I knew when I decided to speak up about my own journey from victim to survivor to thriver from domestic violence, there would be disappointments and it would bring up old feelings. I was prepared for this. I thought long and hard about this and if it was something I was able to cope with.
If I am honest, part of me was hoping that someone else would step into this space. But I knew this was something I truly wanted to do — to spread my message of hope to women still on the other side of DV, the ones not yet free. I am happy with my decision to pay it forward. I have been out of my marriage for nearly a decade and I feel ready. I am free. The victim label surely has no place when it comes to me and my life.
But today for the first time in a very long time, I felt like a victim.
I had offered to give a talk at an event raising awareness and funds for DV. Whilst I knew and they knew how powerful my story is, they had to decline because they don’t let women who have lived through domestic violence share their story, because of safety issues. I completely understand this policy. I am the first to preach safety first when it comes to DV. But I have to admit it hurt, and I mean really hurt, to once again be considered a victim. I felt my heart sink and an old now unfamiliar feeling of under-confidence and lack of worth rose up inside and it brought me to tears.
Now I have suffered lots of setbacks and disappointments in the years since I left my marriage, some much worse than this. They didn’t bring me to tears. So I asked myself the question, ‘why’? Then it became clear: I was remembering what it was like to feel like a victim! I felt completely disempowered. It was a horrible feeling. I felt less than a person and this was a feeling I never wanted to feel again.
So I allowed myself time to have a good cry and as I cried I could see the blessing in my feeling. I remembered how it feels to be a victim and how hard it was to face up to that label to be able to admit to myself, ‘I am a victim of domestic violence’. I remember just how disempowered it felt and the disbelief that this statement reflected where I was in life. I was about to write ‘who I was’, but I may have felt it reflected who I was, but it certainly didn’t. I was being victimised in my marriage, but I was so much more than a victim. I just forgot that when I was in it and for a long while after I left.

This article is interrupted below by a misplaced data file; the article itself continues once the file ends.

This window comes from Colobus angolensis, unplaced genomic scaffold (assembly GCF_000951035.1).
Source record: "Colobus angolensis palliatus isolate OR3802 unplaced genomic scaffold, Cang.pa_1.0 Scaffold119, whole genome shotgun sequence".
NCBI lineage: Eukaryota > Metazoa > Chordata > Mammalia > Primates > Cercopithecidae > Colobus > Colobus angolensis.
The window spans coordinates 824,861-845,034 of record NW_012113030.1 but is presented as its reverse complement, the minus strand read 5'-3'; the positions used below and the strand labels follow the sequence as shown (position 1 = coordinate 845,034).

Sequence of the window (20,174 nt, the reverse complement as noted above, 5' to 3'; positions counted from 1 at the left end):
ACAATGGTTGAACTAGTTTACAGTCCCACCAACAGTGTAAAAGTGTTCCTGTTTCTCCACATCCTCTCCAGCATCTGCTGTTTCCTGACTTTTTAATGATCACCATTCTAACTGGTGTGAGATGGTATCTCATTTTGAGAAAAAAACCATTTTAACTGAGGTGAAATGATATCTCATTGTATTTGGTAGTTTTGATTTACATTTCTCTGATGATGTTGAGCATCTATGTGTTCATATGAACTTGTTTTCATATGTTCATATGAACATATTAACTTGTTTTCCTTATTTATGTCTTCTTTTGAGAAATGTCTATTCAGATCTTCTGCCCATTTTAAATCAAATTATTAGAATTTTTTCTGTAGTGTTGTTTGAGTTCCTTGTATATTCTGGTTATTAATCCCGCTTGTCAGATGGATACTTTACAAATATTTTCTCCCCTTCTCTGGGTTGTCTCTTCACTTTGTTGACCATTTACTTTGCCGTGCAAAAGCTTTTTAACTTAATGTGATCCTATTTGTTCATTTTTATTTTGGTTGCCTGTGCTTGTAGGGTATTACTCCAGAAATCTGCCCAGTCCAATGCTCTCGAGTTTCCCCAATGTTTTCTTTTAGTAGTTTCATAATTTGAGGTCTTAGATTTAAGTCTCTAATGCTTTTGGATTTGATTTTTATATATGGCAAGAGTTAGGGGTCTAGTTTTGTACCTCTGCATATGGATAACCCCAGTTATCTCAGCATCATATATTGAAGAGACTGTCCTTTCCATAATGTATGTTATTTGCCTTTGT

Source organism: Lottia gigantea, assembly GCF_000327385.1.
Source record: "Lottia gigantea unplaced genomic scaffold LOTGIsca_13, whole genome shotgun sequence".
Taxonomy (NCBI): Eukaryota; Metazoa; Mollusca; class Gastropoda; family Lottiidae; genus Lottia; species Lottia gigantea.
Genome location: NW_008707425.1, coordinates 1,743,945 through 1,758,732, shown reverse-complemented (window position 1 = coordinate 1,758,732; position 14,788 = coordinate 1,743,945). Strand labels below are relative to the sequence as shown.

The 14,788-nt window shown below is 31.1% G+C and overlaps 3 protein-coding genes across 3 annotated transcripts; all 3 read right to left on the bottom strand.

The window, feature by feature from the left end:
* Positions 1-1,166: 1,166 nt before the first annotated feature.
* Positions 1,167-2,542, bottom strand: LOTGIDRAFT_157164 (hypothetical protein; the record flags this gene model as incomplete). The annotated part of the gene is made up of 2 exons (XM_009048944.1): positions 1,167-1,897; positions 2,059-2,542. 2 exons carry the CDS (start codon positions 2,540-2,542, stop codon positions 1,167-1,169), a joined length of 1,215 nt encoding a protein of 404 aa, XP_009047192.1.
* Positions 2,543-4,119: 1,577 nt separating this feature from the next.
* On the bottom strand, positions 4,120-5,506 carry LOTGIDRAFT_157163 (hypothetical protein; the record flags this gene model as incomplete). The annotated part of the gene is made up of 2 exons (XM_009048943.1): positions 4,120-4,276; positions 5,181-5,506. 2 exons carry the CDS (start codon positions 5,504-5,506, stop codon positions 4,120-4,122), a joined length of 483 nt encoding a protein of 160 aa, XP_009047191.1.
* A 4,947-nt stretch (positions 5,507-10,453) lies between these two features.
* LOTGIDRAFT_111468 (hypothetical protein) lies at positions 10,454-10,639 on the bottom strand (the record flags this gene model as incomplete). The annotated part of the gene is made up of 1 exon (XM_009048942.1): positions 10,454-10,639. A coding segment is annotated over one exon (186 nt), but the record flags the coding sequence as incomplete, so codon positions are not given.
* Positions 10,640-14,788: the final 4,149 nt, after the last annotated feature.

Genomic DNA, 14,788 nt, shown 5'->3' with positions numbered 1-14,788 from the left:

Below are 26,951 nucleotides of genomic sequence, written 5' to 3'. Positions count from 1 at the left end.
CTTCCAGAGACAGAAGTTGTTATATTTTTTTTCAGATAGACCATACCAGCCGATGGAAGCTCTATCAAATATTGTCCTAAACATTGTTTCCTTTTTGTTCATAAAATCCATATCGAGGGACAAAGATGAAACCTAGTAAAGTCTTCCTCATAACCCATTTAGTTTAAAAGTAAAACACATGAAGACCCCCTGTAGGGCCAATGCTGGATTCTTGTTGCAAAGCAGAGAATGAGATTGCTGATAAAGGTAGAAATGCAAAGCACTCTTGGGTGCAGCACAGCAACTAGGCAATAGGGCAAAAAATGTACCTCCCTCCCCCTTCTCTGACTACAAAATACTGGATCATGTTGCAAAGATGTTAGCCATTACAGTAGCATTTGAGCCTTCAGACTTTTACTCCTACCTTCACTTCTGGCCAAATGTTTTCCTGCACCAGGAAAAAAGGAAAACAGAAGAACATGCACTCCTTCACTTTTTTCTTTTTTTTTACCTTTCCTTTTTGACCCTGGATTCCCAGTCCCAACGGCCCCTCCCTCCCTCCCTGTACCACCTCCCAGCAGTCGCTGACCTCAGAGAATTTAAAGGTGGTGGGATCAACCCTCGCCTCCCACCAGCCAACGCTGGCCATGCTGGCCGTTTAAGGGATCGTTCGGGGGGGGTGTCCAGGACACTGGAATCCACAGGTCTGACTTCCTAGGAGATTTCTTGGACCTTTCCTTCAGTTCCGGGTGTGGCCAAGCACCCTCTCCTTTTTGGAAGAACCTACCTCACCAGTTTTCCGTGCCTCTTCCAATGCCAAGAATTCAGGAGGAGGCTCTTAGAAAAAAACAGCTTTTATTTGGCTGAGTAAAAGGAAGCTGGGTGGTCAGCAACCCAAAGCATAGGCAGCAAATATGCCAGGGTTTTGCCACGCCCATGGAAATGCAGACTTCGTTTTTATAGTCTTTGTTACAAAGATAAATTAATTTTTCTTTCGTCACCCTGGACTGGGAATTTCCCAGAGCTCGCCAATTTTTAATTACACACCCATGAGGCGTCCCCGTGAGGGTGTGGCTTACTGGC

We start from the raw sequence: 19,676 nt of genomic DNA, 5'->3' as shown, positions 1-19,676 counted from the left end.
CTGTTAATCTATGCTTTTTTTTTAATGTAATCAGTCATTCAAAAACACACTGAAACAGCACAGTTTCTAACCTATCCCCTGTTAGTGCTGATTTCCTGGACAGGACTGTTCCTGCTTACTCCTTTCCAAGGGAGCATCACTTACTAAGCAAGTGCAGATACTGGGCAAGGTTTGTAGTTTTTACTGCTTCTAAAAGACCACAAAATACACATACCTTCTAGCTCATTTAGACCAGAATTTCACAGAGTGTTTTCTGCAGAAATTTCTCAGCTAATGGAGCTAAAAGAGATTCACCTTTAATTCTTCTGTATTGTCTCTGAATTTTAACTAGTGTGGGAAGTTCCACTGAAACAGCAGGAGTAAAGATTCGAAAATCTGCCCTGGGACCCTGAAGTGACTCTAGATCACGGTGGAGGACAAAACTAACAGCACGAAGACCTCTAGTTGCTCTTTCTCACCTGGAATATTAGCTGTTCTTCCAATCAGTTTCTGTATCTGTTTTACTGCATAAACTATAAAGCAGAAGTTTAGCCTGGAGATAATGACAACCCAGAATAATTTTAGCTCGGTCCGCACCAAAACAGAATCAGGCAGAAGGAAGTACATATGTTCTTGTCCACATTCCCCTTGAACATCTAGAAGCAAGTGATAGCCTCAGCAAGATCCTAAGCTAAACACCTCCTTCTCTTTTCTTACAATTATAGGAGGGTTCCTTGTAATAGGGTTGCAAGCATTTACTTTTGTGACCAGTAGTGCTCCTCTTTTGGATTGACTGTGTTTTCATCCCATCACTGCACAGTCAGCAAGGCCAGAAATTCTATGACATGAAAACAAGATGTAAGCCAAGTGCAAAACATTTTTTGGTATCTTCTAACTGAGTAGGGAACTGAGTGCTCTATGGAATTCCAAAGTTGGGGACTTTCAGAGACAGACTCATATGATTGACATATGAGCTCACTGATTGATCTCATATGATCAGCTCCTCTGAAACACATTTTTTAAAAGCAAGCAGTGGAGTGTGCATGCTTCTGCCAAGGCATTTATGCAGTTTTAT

This morning my feelings of being a victim soon passed and I am grateful that my safety was important to this organisation, but it has made me more determined than ever to share my story because if us thrivers of DV aren’t given a platform to share our stories, how are you ever going to know what is truly possible for you?
So remember you are so much more than your current circumstances and if you are strong enough to survive DV each and every day, you have already proved you have the strength you will need to leave. But as I was reminded today, remember safety is the key!
As for me? I am not giving up my voice of hope will be heard!
It has been said, you need at least 10,000 hours experience to become an expert in something. And with over 390,000 hours lived experience of abuse, over 100,000 hours working in corporate and over 80,000 hours learning and researching the consequences and outcomes of domestic violence and how to solve these issues, Lisa really can lay claim to being one of the leading experts in her field.
Lisa is considered a thought leader in the space of domestic violence workplace solutions for the comprehensive policies and training packages she implements into corporate businesses. But also for her blogs, podcast and as a media commentator.
Lisa knows corporates and domestic violence and has combined these two areas of expertise to help corporates implement the policies and training to support staff, improve company culture whilst at the same time improving productivity and profitability.